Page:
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Plastic Waste is a Problem. Here’s How It’s Being Solved.

Innovation, Technology, Collaboration

Plastic plays a vital role in modern life. Too often it is not recycled or recovered, and far too much winds up in our rivers and oceans. America’s plastic makers are helping to drive change and modernize today’s plastic recycling systems. Designing waste out of our systems requires a sustained commitment and ongoing collaboration with government, major brands, nonprofits and other stakeholders. The status quo is not acceptable, but it doesn’t have to be that way. Reversing the current trend will require a sustained commitment to changing our approach to waste management and leveraging new and emerging technologies.

In the last three years, the private sector has announced $4.6 billion in investments and is collaborating with public officials, consumer product companies, nonprofits, and communities across the nation (and the world) to develop the technology and infrastructure that enable plastics to be reused – before they become waste. We’re making progress, using and reusing plastics more efficiently at every stage.

Based on a foundation of accelerated innovation, technology, and collaboration, we envision a future in which all plastics are recovered and repurposed to benefit people and our planet. And we will not stop working toward a world without plastic waste.

Go to Commonly Asked Questions

The machine produces a stretch film from recycled polyethylene
female scientist

America’s plastic makers have committed to help make all U.S. plastic packaging recyclable by 2030 and to reuse, recycle, or recover all U.S. plastic packaging by 2040

Our Commitment

America’s plastic makers have committed to help make all U.S. plastic packaging recyclable by 2030 and to reuse, recycle, or recover all U.S. plastic packaging by 2040, which will keep these valuable materials out of our environment and in productive use.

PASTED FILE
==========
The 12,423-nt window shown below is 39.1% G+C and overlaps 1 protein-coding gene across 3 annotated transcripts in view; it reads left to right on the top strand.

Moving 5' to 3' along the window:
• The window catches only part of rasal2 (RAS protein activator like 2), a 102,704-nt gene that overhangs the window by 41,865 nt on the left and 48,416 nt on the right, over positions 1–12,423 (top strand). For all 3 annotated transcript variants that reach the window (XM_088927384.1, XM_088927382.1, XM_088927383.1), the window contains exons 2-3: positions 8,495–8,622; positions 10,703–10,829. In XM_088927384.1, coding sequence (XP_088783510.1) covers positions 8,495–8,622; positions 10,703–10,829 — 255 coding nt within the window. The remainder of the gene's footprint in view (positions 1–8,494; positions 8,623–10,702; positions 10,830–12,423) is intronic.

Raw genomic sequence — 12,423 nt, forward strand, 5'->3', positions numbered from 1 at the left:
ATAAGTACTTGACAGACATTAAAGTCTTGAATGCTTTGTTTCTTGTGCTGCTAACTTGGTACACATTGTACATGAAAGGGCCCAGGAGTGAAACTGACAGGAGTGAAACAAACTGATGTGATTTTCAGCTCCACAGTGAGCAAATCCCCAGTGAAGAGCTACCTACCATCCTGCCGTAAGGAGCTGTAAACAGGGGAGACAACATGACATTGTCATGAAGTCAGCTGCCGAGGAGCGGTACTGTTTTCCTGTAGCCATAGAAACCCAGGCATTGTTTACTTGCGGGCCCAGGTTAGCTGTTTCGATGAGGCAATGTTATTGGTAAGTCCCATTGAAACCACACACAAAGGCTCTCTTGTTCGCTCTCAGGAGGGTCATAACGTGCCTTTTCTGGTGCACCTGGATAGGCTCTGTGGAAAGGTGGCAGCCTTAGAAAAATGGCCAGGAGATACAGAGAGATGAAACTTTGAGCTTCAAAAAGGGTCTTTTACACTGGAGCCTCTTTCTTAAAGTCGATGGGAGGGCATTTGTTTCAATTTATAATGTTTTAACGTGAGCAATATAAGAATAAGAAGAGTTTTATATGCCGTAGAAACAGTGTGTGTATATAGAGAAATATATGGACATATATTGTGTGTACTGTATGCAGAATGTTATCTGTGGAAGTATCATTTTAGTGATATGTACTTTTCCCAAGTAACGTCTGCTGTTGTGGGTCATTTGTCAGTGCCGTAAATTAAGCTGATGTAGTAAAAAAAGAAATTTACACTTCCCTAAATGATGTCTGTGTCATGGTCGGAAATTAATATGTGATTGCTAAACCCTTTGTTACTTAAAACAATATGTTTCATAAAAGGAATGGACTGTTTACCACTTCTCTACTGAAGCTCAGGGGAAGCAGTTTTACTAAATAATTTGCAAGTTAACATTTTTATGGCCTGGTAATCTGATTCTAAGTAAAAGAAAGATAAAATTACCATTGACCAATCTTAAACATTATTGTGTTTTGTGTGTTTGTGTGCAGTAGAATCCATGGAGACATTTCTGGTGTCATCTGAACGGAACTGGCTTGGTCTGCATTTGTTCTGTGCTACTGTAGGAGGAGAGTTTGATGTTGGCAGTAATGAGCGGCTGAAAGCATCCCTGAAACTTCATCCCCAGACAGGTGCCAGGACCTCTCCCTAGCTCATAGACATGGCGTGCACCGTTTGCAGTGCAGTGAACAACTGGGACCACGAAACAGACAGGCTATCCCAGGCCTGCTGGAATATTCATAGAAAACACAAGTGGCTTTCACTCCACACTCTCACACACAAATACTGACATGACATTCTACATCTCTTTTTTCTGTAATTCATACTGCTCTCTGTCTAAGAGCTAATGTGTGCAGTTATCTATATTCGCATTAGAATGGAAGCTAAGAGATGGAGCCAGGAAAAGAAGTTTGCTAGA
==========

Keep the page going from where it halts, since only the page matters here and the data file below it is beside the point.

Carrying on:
Keeping this commitment requires improving and scaling existing and new technologies – such as robotics, artificial intelligence, and infrared optics – and helping modernize today’s outdated recycling systems.

But even more innovative approaches are needed. In the last three years, plastic makers and others have announced $4.6 billion in investments for improving recycling, including new kinds of technologies that can take a product and remake it into something entirely new, breaking plastics down into their basic building blocks. These reusable building blocks then are repurposed to make valuable raw materials that are used to create brand new plastics, transportation fuels for airplanes and vehicles, and basic chemicals for new manufacturing.

This approach allows us to recover and repurpose the inherent value in used plastics. These technologies can reduce the amount of virgin material needed to meet the world’s demand for plastics – and lead us closer to our goal of ending plastic waste. By extending the life of plastics, we’re building a more circular economy and a more sustainable society.

These efforts are further enhanced by our industry working with waste management companies, consumer brands, retailers, non-profits and governments to develop and implement solutions. Many of these companies helped to establish the Alliance to End Plastic Waste, which has committed $1.5 billion over five years toward solving the problem through infrastructure, education, innovation and clean up.

Our commitment is bold, and these collective investments of more than $6 billion are just the start. Working together we can achieve a world without plastic waste.

Woman working in a recycling factory
Group of kids school volunteer charity environment

Plastic makers and others have announced $4.6 billion in investments to improve recycling.

The Path Forward